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26

It is the case, I mean, we have actually requested material that has been in the press, verbatim in the press, and we have been told, well, it is classified. We have got to go on the assumption— and again, it is not a liberal or conservative issue—we have got to go on the assumption of put things out unless it really does affect national security.

Mr. Mears, I take it from reading through your statement you feel the war on terrorism has changed the government’s attitude toward openness?

Mr. MEARS. I think that it has predictably led to a more restric- tive policy toward information. I suspect that it was also the case in such circumstances before my time. I grew up during World War II and I remember seeing the posters around that said, ‘‘Loose lips sink ships.’’

Senator LEAHY. Yes. Mr. MEARS. That presumed that people walking around Lex- ington, Massachusetts, knew where the ships were, which I don’t think we did.

[Laughter.] Mr. MEARS. But I think that instinct has been repeated over our history and I think it is in play now.

Senator LEAHY. When I was four years old, I can remember my father going out wearing this tin air raid warden’s hat going around urging the people in Montpelier, Vermont, to pull their shades. I did not really think that we were the number one target in the world, although when you read General Walters’ book, Vernon Walters’ book, you find that he was, as a young lieutenant, rousted out of bed in the middle of the night and asked if he spoke German. He said, ‘‘Yes, I speak about ten languages.’’ And he was at Fort Ethan Allen outside of Burlington and they were inter- cepting some radio messages from Stowe being sent to U-boats. Subsequently, they found out who the Nazi sympathizer was there.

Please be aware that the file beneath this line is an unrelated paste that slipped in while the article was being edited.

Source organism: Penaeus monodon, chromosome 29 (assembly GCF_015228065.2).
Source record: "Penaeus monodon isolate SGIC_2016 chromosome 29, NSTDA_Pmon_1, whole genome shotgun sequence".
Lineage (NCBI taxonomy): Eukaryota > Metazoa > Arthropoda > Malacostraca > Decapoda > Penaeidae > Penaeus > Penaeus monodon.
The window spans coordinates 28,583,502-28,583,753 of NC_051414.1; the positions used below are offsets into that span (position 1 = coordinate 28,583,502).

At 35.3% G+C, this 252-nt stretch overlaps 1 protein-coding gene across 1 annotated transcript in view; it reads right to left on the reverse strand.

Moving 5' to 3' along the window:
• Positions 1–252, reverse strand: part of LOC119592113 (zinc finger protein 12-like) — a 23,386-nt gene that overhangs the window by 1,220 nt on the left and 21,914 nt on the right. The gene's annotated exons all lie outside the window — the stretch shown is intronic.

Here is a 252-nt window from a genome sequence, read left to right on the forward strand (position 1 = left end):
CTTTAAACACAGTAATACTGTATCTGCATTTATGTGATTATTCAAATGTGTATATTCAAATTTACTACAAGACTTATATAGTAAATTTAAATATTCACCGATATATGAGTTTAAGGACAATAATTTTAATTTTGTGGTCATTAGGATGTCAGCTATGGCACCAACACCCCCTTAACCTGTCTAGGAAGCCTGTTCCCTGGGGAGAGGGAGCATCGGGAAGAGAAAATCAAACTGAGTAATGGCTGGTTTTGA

I think sometimes we get—there are still things we do that make you wonder. Don’t photograph this site. Well, we have got a photo- graph of it here that has been published last year. That was last year. Don’t photograph it this year. I think we have to be careful.

Are there threats to the United States? Of course. Is there a real terrorist threat? Yes. I just, though, remind everybody what, to paraphrase Benjamin Franklin, who said that the people who would trade their liberty for security deserve neither.

Mr. Chairman, again I thank you for doing this. I want to put in the record a statement by Senator Feingold, if I might—

Senator CORNYN. Certainly, without objection. Senator LEAHY. —nd I will submit other questions for the record. Senator CORNYN. Absolutely. Senator LEAHY. Thank you. Senator CORNYN. Thank you. I think the discussion up to this point leads me to want to ask a little bit about process issues. One of the differences I found coming from the State government to the Federal Government is a lack of process by which people under- stood what their responsibilities were. At the State level there were consequences for not acting within a particular time period and there was actually somebody, if you had a dispute, let us say a le-

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